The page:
The Dangers of Frostbite and How to Prevent It

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Jill Chadwick

News Director

Office: (913) 588-5013

Cell: (913) 223-3974


         This past week has seen many days of bone-chilling single-digit and below temperatures in the Metro area. More of the same is expected in the next few weeks. The University of Kansas Health System reports 10 patients treated for frostbite, mostly of the hands and feet.

            In the video, Dr. Dhaval Bhavsar, with the Burnett Burn Center at The University of Kansas Health System, explains why extreme cold is just as bad as extreme heat for the skin, and why frostbite patients are typically treated at a burn center. He says even a 15 to 30-minute exposure to cold temperatures is enough to cause serious injuries, mostly to hands and feet. He describes the symptoms of frostbite and how to know when to seek help, and more importantly, what NOT to do if you think you have it. He also offers advice on how to avoid frostbite.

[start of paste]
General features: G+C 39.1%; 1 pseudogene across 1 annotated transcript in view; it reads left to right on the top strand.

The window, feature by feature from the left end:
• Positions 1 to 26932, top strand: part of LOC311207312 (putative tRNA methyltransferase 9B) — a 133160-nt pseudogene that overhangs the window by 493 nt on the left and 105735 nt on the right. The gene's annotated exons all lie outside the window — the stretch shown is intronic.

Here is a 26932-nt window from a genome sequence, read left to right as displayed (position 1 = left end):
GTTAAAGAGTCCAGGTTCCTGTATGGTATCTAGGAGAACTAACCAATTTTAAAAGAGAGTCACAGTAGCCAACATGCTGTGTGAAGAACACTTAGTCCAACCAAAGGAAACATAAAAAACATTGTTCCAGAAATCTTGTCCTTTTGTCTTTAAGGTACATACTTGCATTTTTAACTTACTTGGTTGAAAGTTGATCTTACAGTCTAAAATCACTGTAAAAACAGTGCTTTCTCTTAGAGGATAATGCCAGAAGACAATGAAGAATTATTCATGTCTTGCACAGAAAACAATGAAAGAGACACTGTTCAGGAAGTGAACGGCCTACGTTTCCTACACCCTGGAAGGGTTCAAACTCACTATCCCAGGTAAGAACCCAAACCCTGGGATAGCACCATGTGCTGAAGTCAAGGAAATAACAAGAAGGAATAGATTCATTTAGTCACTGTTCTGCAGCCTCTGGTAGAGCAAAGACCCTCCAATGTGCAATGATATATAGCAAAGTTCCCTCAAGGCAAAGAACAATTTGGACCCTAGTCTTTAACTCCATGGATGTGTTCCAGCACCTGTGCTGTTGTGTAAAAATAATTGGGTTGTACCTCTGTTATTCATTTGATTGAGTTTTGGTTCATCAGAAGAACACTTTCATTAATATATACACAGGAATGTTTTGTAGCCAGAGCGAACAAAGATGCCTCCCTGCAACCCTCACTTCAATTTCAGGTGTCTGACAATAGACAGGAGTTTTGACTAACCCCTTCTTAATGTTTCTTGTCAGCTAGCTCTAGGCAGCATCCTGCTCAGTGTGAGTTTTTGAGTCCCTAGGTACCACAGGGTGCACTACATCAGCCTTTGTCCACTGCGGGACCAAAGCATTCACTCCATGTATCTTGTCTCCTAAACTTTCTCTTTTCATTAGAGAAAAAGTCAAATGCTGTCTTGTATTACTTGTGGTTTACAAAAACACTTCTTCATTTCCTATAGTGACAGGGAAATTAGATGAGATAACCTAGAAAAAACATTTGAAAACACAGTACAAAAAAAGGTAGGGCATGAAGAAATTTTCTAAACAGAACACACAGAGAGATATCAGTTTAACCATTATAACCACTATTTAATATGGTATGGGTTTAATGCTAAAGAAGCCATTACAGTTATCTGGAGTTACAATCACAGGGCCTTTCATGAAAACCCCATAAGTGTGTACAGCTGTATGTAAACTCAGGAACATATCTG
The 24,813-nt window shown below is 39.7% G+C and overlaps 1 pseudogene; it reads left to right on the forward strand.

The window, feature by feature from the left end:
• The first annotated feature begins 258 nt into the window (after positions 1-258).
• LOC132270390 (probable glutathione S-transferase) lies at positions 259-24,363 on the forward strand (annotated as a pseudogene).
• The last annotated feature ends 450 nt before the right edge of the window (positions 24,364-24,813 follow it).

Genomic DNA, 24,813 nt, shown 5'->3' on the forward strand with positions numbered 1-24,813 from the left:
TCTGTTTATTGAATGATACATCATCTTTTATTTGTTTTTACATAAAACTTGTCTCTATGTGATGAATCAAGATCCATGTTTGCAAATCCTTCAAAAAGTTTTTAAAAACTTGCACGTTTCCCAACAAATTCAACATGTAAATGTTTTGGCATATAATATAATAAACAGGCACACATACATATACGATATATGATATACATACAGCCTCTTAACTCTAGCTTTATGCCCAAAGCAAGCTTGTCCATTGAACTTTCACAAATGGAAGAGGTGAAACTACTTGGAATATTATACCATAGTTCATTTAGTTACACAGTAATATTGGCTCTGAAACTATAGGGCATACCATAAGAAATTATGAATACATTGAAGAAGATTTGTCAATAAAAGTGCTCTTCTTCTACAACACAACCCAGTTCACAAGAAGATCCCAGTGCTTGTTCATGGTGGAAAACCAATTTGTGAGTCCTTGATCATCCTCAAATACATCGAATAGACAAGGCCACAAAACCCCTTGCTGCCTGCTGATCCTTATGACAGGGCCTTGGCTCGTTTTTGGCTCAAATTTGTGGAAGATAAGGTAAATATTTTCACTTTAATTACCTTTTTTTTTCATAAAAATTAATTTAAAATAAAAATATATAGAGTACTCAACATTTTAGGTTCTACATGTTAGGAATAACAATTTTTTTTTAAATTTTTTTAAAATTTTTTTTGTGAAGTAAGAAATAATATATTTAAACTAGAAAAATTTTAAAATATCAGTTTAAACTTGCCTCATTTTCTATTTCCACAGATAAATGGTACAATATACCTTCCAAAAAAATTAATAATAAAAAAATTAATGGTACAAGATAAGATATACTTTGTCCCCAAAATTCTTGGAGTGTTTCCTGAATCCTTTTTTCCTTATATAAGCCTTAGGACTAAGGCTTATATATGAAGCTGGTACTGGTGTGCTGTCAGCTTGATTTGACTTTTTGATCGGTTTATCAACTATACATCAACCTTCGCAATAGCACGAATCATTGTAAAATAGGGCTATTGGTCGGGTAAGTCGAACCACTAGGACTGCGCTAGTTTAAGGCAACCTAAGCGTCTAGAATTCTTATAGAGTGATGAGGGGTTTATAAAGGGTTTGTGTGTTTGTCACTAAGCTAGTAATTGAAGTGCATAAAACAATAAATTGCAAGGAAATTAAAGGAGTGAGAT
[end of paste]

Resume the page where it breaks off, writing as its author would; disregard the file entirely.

Also included are interviews with two patients brought in to the burn unit for frostbite treatment. Quinn Triplett describes his ordeal on New Year’s Eve as a homeless man when the temperature plunged below zero. He knew about the possibility of frostbite but says he never expected it would happen to him. He says the staff is doing everything possible to save his fingers. The other patient is Claude Blacksure. He found himself having to walk a great distance back to his home after being dropped off at a friend’s house…only to find out the friend wasn’t home. He describes how he coped with blistering and swelling hands during his long walk and how he’s hoping doctors can get the circulation back in his fingers.